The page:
Lessons from the Kitchen Table Vol.1: Overkill Kills

Let me set up the scenario for you: I’m playing a mono red dragon deck,A� my opponent (Shawn), Izzet.A� The score is currently 15-4 in my favor.A� Shawn has been the victim of mana screw for the first few turns so I was able to beat him down for the first half of the game, although for the last couple of turns he has started to get some momentum going.A� Too little too late.A� My hand consists of the following:A� 1x Kilnmouth Dragon, 1x Furyborn Hellkite, 2x Hellkite Tyrants and finally, 1x Moonveil Dragon.A� On the board, I have Guttersnipe (2/2 with the ability to do 2 damage to your opponent whenever you cast an instant or a sorcery), and a Quicksilver Amulet (an artifact that let’s you put any creature from your hand onto the battlefield for 4 colorless).A� My opponent has a couple of small creatures in play but nothing with flying. In short, whatever creature I play will most likely end the game.A� However, as the title would suggest, things didn’t quite turn out the way I wanted.A� With a smug grin, and a d*ck-ish level of self-satisfaction, I drop the Kilnmouth Dragon, (5/5 Flying, Amplify 3: When this card comes into play put 3 +1/+1 counters on it for every dragon you reveal in your hand, it can also tap to do damage equal to it’s power to target opponent or creature),onto the board. I then spread my hand on the table like I’m revealing a royal flush, which I guess in this case it was.A� My Dragon is now a 17/17 flier and my opponent has no blockers, so unless he is incredibly lucky and draws removal, this game is a wrap. I pass my turn fully expecting Shawn to draw a card and then scoop. He draws, then much to my chagrin, he plays Traitorous Instinct, taking control of the Kilnmouth Dragon, giving it haste and +2/+0 and swings in for 19 damage. I stare across the table, trying to process what the hell happened…I had an 11 point lead…11 friggin’ points…what happened?A� Well, let’s discuss it..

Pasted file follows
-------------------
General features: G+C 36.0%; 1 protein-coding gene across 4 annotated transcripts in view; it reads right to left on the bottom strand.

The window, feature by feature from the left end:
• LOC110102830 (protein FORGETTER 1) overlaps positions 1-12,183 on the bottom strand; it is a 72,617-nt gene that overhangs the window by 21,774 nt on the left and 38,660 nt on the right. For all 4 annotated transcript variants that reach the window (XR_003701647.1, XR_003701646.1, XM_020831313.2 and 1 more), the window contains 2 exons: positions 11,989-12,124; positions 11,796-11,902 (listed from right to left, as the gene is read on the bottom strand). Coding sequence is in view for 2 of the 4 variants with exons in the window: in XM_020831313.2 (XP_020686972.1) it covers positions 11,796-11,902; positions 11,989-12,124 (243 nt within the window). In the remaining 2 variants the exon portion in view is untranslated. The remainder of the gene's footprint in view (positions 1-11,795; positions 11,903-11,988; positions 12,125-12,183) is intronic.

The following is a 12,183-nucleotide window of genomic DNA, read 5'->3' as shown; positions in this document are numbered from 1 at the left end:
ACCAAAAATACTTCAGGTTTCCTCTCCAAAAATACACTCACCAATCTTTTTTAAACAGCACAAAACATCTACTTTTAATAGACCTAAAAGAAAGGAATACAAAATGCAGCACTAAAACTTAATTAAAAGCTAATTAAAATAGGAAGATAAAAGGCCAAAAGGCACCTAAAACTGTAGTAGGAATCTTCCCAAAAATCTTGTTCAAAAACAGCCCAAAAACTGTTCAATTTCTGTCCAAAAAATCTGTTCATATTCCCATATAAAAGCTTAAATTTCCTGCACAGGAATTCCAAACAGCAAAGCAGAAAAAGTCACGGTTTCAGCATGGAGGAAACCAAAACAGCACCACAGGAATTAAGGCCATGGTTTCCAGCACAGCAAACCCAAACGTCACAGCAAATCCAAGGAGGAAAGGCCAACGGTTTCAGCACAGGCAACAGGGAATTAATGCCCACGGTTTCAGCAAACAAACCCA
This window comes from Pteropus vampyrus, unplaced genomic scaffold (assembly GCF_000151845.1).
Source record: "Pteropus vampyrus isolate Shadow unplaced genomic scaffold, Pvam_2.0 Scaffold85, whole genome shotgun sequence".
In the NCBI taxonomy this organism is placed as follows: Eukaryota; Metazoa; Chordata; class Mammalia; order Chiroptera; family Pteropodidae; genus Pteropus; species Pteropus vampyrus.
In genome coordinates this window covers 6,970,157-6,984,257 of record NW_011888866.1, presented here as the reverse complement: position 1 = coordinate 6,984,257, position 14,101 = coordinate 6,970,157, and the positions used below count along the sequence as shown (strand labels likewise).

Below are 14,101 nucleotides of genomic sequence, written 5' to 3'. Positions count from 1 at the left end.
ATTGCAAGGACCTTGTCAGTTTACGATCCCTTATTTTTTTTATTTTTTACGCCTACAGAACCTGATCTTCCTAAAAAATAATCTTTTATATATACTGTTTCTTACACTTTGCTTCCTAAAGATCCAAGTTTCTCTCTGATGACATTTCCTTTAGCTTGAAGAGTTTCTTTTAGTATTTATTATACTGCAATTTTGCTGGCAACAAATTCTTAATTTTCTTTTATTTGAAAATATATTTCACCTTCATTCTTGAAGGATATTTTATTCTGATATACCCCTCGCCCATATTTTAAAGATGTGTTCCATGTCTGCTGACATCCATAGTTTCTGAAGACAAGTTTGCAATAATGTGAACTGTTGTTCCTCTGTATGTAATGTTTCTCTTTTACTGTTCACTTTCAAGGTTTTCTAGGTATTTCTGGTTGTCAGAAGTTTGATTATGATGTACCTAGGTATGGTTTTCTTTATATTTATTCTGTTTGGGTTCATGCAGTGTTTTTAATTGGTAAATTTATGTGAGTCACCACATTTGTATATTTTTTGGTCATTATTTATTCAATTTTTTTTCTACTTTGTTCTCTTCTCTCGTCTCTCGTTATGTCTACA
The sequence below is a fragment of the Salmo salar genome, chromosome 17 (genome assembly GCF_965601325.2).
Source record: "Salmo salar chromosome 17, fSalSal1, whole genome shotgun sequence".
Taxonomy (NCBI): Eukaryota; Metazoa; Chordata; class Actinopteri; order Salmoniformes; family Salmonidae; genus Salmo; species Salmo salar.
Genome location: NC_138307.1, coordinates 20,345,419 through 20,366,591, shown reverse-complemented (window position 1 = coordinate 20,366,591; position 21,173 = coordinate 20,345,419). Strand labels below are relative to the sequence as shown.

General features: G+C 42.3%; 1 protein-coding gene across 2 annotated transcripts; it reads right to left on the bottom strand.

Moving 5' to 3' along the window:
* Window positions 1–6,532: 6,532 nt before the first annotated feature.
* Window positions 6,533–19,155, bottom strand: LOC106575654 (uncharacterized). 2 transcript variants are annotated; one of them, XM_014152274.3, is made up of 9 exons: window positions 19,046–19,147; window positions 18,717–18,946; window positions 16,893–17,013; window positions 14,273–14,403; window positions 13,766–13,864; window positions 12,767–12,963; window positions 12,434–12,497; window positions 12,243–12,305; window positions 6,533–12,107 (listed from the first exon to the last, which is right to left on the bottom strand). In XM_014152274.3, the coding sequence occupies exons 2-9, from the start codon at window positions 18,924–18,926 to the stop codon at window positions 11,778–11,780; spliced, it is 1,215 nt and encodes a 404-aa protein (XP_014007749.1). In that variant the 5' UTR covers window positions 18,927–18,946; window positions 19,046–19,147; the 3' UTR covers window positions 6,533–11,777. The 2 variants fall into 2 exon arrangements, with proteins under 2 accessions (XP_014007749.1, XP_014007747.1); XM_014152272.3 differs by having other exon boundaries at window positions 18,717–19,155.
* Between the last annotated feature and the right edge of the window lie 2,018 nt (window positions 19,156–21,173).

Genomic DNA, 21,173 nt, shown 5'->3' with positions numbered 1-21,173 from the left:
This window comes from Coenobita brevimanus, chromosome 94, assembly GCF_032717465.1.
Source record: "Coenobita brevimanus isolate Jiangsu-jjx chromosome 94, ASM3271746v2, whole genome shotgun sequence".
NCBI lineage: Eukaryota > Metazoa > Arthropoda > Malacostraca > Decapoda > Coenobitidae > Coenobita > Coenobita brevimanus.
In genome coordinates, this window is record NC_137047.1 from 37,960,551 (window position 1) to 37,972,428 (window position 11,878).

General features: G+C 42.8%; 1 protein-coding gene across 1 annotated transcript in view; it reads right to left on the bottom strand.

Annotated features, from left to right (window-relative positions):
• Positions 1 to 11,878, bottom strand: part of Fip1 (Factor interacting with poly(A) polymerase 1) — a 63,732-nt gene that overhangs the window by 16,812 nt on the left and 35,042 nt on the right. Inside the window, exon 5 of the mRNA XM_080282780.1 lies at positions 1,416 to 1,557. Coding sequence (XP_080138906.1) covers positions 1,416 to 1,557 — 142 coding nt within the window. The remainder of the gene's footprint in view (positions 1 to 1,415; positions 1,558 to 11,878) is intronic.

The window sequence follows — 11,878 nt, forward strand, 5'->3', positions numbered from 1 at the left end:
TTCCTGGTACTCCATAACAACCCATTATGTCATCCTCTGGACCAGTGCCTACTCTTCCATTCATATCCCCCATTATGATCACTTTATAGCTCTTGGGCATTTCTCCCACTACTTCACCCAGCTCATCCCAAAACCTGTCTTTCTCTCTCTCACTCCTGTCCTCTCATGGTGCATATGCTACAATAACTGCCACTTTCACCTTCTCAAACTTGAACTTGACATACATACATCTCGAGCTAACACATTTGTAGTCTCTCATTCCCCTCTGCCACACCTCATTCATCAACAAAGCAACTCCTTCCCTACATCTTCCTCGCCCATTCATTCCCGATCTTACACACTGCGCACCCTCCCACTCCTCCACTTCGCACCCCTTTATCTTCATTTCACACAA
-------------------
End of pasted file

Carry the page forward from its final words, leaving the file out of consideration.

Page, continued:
Okay, so what was my first mistake? That would obviously be playing a huge creature when it wasn’t necessary. Shawn was down to his last gasp at only 4 life, there was no need to drop a creature that big when I knew he had no blockers, AND to boot, one that was larger than my life total. I gambled that he wouldn’t have an answer for it, and I lost that bet.A� I could have easily played any of the other dragons in my hand, which, when he took control ofA� it, wouldn’t have instantly squashed me. I could have played 2 of the other dragons in my hand the next turn, and most likely have ended the game in the next turn or so.A� Ok, so other than being a bit on the cocky side,A� what was my other mistake?A� Well, that would be not playing defensively. I was playing an Izzet deck..red and blue..that means removal, counters and creature-swipin’.A� In my opinion, blue has the most options when it comes to turning a game around in a second.A� Even though I knew his deck was focused on control, I didn’t play like I was aware of this fact.A� So what’s the big lesson here?A� Well you can draw your own meaning from this article, but the lesson I learned was this : when you have a size-able lead, you still have to find that balance of going for the kill, so to speak,A� and not letting your guard down.A� Always prepare for the worst case scenario and don’t over-commit to a play, leaving yourself wide open.A� As neat as it is to drop a 17/17, it’s not so neat when thatA� 17/17 suddenly turns into your opponent’s 19/19 and folds you up like a cheap chair.



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